110     You will be greeted with several configuration sections. We'll first list some
111     options you must activate (otherwise Gentoo will not function, or not function
112 swift 1.55 properly without additional tweaks). We also have a <uri
113     link="https://wiki.gentoo.org/wiki/Kernel/Gentoo_Kernel_Configuration_Guide">Gentoo
114     Kernel Configuration Guide</uri> on the Gentoo wiki that might help you further.
115 neysx 1.1 </p>
116    
117     </body>
118     </subsection>
119     <subsection>
120     <title>Activating Required Options</title>
121     <body>
122    
123     <p>
124     Make sure that every driver that is vital to the booting of your system (such as
125     SCSI controller, ...) is compiled <e>in</e> the kernel and not as a module,
126     otherwise your system will not be able to boot completely.
127     </p>
128    
129 neysx 1.2 </body>
130     <body test="func:keyval('arch')='AMD64'">
131    
132     <p>
133     We shall then select the exact processor type. The x86_64 kernel maintainer
134     strongly recommends users enable MCE features so that they are able to be
135     notified of any hardware problems. On x86_64, these errors are not printed to
136     <c>dmesg</c> like on other architectures, but to <path>/dev/mcelog</path>. This
137 nightmorph 1.19 requires the <c>app-admin/mcelog</c> package. Make sure you select IA32
138     Emulation if you want to be able to run 32-bit programs. Gentoo will install a
139 nightmorph 1.33 multilib system (mixed 32-bit/64-bit computing) by default, so this option is
140     required.
141 neysx 1.2 </p>
142    
143 nightmorph 1.33 <note>
144     If you plan to use a non-multilib profile (for a pure 64-bit system), then you
145     don't have to select IA32 Emulation support. However, you'll also need to follow
146 swift 1.58 the <uri link="?part=1&amp;chap=6#doc_chap2_sect4">instructions</uri> for
147 swift 1.53 switching to a <uri link="https://wiki.gentoo.org/wiki/AMD64/FAQ">non-multilib
148 nightmorph 1.33 profile</uri>, as well as choosing the correct <uri
149     link="?part=1&amp;chap=10#doc_chap2_sect2">bootloader</uri>.
150     </note>
151    
152 neysx 1.2 <pre caption="Selecting processor type and features">
153     Processor type and features --->
154 swift 1.38 [ ] Machine Check / overheating reporting
155 nightmorph 1.27 [ ] Intel MCE Features
156     [ ] AMD MCE Features
157 neysx 1.2 Processor family (AMD-Opteron/Athlon64) --->
158 nightmorph 1.27 ( ) Opteron/Athlon64/Hammer/K8
159     ( ) Intel P4 / older Netburst based Xeon
160     ( ) Core 2/newer Xeon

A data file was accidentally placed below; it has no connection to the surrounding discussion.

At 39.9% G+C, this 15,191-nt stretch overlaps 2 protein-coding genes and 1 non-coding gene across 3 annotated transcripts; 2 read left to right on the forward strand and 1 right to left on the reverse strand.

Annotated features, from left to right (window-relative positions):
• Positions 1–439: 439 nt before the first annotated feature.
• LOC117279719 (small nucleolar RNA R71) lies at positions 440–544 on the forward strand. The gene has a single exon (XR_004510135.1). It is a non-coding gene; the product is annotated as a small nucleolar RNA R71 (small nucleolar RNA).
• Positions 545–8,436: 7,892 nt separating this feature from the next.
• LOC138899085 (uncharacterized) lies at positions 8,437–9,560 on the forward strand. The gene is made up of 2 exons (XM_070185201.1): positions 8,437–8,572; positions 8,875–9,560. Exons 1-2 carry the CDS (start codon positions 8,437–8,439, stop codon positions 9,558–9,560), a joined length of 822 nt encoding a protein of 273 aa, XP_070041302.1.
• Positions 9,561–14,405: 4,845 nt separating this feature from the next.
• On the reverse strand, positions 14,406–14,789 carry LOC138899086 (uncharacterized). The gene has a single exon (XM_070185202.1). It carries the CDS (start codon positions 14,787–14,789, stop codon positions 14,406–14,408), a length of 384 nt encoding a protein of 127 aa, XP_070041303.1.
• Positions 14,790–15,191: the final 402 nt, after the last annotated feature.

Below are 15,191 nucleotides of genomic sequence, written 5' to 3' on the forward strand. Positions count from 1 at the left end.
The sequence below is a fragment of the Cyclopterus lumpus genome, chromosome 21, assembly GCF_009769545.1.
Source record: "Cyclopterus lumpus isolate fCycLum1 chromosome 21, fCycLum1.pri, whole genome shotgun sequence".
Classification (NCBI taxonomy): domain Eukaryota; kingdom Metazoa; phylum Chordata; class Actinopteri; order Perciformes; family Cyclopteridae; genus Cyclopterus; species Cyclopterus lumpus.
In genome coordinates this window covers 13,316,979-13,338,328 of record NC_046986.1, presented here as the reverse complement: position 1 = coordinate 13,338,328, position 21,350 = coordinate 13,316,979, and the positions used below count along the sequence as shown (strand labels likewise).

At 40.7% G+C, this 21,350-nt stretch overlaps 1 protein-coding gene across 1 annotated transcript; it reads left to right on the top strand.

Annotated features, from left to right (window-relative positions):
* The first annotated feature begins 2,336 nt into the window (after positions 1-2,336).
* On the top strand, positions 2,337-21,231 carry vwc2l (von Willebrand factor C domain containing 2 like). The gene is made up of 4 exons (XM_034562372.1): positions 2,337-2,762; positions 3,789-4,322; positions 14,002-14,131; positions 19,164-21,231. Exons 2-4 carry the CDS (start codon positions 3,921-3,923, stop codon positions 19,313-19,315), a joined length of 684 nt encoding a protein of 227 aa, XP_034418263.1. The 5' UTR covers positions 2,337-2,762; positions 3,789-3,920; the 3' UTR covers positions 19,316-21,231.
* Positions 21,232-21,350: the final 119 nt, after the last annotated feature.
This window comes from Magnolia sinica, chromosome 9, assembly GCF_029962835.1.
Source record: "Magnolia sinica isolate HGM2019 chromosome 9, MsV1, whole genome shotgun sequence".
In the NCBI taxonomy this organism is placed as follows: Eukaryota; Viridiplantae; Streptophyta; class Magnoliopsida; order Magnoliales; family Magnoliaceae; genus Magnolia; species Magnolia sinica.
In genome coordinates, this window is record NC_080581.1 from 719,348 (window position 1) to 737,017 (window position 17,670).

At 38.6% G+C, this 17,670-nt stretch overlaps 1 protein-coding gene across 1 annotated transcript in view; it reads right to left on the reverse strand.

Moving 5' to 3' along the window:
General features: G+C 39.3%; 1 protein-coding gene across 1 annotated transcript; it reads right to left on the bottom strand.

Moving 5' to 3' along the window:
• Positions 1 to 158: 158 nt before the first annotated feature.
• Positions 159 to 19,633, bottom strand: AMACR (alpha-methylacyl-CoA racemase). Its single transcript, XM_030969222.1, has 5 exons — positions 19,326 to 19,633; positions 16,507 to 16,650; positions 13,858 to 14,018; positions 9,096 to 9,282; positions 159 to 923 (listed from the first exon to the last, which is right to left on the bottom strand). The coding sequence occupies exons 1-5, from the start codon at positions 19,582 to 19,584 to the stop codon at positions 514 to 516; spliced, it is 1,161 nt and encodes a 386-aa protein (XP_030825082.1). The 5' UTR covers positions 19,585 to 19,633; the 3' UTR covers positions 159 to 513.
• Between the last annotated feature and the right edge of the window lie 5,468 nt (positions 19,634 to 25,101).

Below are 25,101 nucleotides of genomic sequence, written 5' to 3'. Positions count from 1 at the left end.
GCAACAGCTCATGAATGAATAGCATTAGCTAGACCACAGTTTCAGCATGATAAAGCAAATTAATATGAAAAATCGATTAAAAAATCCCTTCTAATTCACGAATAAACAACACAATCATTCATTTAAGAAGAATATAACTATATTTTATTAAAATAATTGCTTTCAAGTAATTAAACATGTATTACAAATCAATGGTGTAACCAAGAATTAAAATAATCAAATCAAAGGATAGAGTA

161 nightmorph 1.32 ( ) Intel Atom
162 neysx 1.2 ( ) Generic-x86-64
163 nightmorph 1.19 Executable file formats / Emulations --->
164     [*] IA32 Emulation
165 neysx 1.2 </pre>
166    
167     </body>
168     <body test="func:keyval('arch')='x86'">
169    
170 neysx 1.1 <p>
171     Now select the correct processor family:
172     </p>
173    
174     <pre caption="Selecting correct processor family">
175     Processor type and features ---&gt;
176     <comment>(Change according to your system)</comment>
177     (<i>Athlon/Duron/K7</i>) Processor family
178     </pre>
179    
180 neysx 1.2 </body>
181     <body>
182    
183 neysx 1.1 <p>
184 swift 1.47 Next select <e>Maintain a devtmpfs file system to mount at /dev</e> so that
185     critical device files are already available early in the boot process.
186     </p>
187    
188     <pre caption="Enabling devtmpfs support">
189     Device Drivers ---&gt;
190     Generic Driver Options ---&gt;
191     [*] Maintain a devtmpfs filesystem to mount at /dev
192     [ ] Automount devtmpfs at /dev, after the kernel mounted the rootfs
193     </pre>
194    
195     <p>
196 neysx 1.1 Now go to <c>File Systems</c> and select support for the filesystems you use.
197 swift 1.51 <e>Don't</e> compile the file system you use for the root filesystem as module,
198     otherwise your Gentoo system will not be able to mount your partition. Also
199     select <c>Virtual memory</c> and <c>/proc file system</c>.
200 neysx 1.2 </p>
201    
202 neysx 1.1 <pre caption="Selecting necessary file systems">
203     File systems ---&gt;
204     <comment>(Select one or more of the following options as needed by your system)</comment>
205 swift 1.39 &lt;*&gt; Second extended fs support
206     &lt;*&gt; Ext3 journalling file system support
207     &lt;*&gt; The Extended 4 (ext4) filesystem
208 neysx 1.1 &lt;*&gt; Reiserfs support
209     &lt;*&gt; JFS filesystem support
210     &lt;*&gt; XFS filesystem support